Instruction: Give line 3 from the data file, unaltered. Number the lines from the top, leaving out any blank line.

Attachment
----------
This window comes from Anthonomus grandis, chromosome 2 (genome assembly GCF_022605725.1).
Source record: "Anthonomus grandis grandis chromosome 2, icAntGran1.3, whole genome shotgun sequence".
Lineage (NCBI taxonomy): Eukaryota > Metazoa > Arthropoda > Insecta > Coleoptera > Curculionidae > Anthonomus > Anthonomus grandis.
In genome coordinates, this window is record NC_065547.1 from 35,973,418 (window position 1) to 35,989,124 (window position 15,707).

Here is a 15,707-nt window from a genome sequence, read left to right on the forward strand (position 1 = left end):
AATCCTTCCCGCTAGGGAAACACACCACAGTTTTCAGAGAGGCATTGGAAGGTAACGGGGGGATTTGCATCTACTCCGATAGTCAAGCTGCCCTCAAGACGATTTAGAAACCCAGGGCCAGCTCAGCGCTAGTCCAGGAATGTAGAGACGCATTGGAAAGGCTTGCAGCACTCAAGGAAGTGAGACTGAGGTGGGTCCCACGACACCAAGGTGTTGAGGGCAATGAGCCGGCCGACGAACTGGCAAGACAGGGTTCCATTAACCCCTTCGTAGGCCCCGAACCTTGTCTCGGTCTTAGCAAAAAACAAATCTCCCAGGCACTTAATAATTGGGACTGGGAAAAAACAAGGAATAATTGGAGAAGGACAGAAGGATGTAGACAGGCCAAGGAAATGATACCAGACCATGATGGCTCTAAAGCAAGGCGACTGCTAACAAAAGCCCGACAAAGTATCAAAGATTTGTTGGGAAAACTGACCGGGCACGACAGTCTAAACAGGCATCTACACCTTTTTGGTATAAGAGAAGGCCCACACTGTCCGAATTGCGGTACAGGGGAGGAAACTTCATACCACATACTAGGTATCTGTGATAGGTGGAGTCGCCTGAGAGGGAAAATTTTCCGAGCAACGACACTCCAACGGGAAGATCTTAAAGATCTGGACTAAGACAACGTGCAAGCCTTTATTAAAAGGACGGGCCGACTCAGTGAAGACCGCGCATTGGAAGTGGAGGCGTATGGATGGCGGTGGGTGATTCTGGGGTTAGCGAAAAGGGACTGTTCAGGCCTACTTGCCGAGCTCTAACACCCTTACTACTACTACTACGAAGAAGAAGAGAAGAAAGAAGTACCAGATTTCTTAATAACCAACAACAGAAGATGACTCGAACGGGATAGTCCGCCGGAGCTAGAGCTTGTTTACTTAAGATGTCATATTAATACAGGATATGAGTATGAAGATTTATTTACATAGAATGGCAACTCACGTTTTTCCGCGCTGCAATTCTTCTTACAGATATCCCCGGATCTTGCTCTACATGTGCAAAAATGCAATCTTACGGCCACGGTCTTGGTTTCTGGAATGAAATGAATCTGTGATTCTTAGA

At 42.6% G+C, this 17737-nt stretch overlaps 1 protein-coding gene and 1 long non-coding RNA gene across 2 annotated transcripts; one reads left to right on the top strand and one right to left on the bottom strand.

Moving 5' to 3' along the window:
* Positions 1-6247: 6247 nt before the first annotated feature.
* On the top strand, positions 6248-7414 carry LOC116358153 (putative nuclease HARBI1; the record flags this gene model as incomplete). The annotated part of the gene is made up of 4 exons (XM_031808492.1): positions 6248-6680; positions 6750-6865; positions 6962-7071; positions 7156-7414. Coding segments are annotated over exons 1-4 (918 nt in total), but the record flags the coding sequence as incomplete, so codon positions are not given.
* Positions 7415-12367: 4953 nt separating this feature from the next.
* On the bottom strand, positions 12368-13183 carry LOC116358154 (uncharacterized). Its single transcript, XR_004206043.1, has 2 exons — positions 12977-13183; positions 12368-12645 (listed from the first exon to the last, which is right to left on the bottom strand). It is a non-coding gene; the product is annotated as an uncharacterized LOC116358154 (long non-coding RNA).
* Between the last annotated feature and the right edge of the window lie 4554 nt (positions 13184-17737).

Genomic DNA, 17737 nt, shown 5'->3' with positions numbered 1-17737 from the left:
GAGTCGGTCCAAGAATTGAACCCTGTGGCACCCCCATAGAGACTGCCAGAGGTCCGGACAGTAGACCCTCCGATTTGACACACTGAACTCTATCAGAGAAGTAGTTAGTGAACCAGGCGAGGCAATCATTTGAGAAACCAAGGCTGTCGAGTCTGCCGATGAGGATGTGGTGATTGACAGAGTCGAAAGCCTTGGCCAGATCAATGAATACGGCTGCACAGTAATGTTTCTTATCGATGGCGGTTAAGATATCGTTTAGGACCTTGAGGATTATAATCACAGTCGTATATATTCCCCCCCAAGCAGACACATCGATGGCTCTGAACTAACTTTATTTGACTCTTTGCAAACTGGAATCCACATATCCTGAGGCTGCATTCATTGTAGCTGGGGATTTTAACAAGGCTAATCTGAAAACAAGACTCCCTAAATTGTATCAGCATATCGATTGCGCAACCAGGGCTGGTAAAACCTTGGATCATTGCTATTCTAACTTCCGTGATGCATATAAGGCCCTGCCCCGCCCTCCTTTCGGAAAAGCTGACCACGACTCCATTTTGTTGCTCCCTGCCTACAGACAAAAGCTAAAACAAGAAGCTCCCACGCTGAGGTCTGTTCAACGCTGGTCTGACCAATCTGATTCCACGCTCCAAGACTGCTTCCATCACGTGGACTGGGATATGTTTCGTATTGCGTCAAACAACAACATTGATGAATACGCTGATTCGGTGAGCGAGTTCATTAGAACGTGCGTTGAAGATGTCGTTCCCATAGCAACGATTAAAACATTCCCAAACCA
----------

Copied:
Lineage (NCBI taxonomy): Eukaryota > Metazoa > Arthropoda > Insecta > Coleoptera > Curculionidae > Anthonomus > Anthonomus grandis.